Equine vets are truly fantastic. They are like walking encyclopedias, are fairly cheerful when called out at 3am and aren’t averse to being covered in mud/ blood/ poo and worse.
Did you know that they are some ways that you could really help your vet out, making their life easier. I work with some exceptional vets to provide training to horse owners on our courses, and a question that I ask them often is what do you wish owners would do. Their answers are always the same; have the horse ready, actually hold the horse (even if that means putting your smartphone down) and know your anatomy.
So with that in mind here are five reasons that your vet would love it if you knew your horse’s fetlock from it’s forelock
1.Location location location…
A small cut in the wrong place can have disastrous consequences, and you should always call your vet if your horse has a cut on a joint or over a tendon or tendon sheath. Knowing where these tendons are, and where joints start and finish can really help your decision making in terms of whether a cut requires a vet or not.
A small cut might not seem particularly serious, but sometimes a cut can be deeper than it looks, and what seems like a small scratch can actually penetrate a joint. If a joint capsule is compromised it requires flushing out and very special veterinary care to prevent it becoming infected. Sadly an infected joint can be life threatening, so much better to have got the vet earlier on.
2. Diagnosing over the phone…
Vets are brilliant because we can call for advice, but often horse owners aren’t as clear as we could be about the problem at hand. Take the example one of our vets shared recently at one of our Horse Anatomy courses. An owner calling in a terrible panic one Sunday because their horse had a hot fetlock, which then was re-described as a hot stifle. Unsure exactly what they would find the vet jumped in the car and headed over. It turned out to be a hot spot somewhere on the horse’s neck! Worth noticing this as an owner, but probably not requiring a weekend call out. Had this owner, who was no doubt doing their best, had a better understanding of these terms the vet would have been in a much better decision position to have advised the owner over the phone.
Most horse owners know that forelimb lameness is associated with a head nod, but not that many owners can reliably pick which leg the horse is lame on. Actually the best way to remember this is that the horse’s head ‘sinks on sound’, so their head drops as the lame leg hits the ground, and ‘lift on lame’ with their head rising up as the lame leg makes contact with the ground.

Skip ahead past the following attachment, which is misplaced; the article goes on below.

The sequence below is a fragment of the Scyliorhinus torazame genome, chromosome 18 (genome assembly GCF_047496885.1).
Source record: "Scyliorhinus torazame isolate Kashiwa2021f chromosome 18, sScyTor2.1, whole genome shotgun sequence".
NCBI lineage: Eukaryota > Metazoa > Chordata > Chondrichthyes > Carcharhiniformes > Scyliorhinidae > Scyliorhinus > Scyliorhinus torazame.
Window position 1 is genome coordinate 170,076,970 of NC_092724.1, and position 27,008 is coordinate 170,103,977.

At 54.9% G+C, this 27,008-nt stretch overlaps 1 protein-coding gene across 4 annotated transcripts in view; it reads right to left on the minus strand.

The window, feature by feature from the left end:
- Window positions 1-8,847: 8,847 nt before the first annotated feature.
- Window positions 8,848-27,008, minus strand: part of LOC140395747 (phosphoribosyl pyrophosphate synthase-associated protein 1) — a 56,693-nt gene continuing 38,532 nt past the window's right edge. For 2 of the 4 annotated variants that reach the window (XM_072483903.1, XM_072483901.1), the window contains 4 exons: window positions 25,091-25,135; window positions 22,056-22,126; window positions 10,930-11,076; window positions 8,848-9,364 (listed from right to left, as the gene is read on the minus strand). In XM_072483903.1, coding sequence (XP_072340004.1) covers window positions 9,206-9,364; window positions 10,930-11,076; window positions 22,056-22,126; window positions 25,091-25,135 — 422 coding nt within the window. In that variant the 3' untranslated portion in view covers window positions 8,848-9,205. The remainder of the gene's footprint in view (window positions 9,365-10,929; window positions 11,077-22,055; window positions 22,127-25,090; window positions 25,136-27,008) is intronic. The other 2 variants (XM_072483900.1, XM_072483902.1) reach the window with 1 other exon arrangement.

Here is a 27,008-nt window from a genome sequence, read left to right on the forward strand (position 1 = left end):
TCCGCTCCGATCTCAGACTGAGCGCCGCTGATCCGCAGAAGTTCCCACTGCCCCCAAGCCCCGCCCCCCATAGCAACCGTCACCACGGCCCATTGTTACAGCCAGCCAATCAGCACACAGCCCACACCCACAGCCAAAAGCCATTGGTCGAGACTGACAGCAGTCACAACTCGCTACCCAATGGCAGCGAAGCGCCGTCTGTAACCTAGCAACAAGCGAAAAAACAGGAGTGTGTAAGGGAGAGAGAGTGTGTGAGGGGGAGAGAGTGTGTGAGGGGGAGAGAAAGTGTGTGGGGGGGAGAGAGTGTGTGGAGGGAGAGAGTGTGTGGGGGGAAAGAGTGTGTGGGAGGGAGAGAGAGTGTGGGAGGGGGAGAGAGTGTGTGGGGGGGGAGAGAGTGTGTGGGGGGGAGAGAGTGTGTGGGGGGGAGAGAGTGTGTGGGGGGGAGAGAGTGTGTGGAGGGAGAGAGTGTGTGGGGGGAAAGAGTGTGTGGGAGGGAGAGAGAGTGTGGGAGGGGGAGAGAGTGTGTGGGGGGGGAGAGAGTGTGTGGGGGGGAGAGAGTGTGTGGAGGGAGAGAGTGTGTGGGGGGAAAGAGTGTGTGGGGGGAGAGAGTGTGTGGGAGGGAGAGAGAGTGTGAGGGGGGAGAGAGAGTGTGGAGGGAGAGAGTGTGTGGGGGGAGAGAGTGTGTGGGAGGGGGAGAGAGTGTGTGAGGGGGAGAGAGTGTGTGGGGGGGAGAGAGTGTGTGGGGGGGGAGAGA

Vets spend five years at veterinary school, making them pretty good at lameness work-ups. Quite often owners debate with the vet as to which leg their horse is actually lame on, and having a basic understanding of functional anatomy would help owners to spot lameness much more easily and correctly.
4. Understand conditions such as laminitis better…
If you know the structure of your horse’s hoof and lower leg it certainly makes conditions such as laminitis easier to compute. This in turn means that you can help your vet much more with noting earlier signs for laminitis, and working together to create more of a treatment plan.
On our Horse Anatomy Course we ask our attendees to hold up their arm and point to their ‘fetlock’. The vast majority of people assume this to be their wrist, which I can see has a degree of logic as the wrist is a hinge joint with the hand and the hand appears to be the equivalent of the horse’s hoof.
Actually the correct answer is that the human version of the fetlock is your knuckle joint, meaning that the horse is effectively balancing all that weight on a finger tip.
Looking more closely at the structure of the hoof the laminae are such a fascinating design. They connect the outside of the hoof wall to the inside, which spreads the force being applied through the joint and also prevents the coffin bone from sinking through the horse’s sole.
The laminae connect together like velcro, with a tight interlocking design. One of the problems with laminitis is that the laminae start to separate, causing what must be unbelievable levels of pain for the affected horse or pony. When our vets perform a dissection on our dissection day it is virtually impossible to peel the laminae apart, which shows how painful it must be for the horse or pony with laminitis. Often the laminitic animal is very stoic and all that is seen by the owner is a few ‘pottery steps’, and quite often a shuffling gait in a pony is accepted as normal.
Having a greater knowledge of how the hoof is structured really puts laminitis into context and can certainly help you manage this condition together with your vet.
5. Condition scoring your horse…. Fit not fat
Quite often owners are literally killing their horses with kindness, and equine obesity is a growing welfare concern. It’s quite fair that most owners can’t identify when a horse is a healthy condition score. A horse that is overweight, scoring a 6 or 7 is often perceived as looking ‘well’. A horse where you can feel it’s ribs quite easily is generally described by owners as underweight, or ‘needs a good feed’, although this would actually be a healthier animal.
Being familiar with numerous bony landmarks such as the ribs, withers, shoulder and hips will help you assess the condition score of your horse much more accurately. Regularly scoring your horse, together with the use of a weighbridge or weightape will help you keep your horse much healthier. It is very hard to spot gradual weight gain when you see your own horse everyday and body condition scoring is a much more objective way of doing this.